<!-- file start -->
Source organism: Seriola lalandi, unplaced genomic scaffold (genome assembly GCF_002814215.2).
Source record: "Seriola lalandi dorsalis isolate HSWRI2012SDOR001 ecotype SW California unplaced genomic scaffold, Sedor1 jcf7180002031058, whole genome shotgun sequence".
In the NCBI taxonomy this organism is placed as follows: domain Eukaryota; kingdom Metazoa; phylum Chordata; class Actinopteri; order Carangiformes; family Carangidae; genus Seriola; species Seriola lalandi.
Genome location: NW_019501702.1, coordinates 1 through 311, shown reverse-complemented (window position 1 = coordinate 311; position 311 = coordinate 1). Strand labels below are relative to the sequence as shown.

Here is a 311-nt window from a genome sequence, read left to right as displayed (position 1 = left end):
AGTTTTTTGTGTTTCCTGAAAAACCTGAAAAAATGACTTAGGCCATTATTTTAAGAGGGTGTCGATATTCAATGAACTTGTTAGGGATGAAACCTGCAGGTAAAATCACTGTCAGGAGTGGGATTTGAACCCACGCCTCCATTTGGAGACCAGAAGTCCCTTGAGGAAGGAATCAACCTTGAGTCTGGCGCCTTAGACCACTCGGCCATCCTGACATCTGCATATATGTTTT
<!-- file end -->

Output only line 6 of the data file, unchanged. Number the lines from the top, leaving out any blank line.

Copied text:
AGTTTTTTGTGTTTCCTGAAAAACCTGAAAAAATGACTTAGGCCATTATTTTAAGAGGGTGTCGATATTCAATGAACTTGTTAGGGATGAAACCTGCAGGTAAAATCACTGTCAGGAGTGGGATTTGAACCCACGCCTCCATTTGGAGACCAGAAGTCCCTTGAGGAAGGAATCAACCTTGAGTCTGGCGCCTTAGACCACTCGGCCATCCTGACATCTGCATATATGTTTT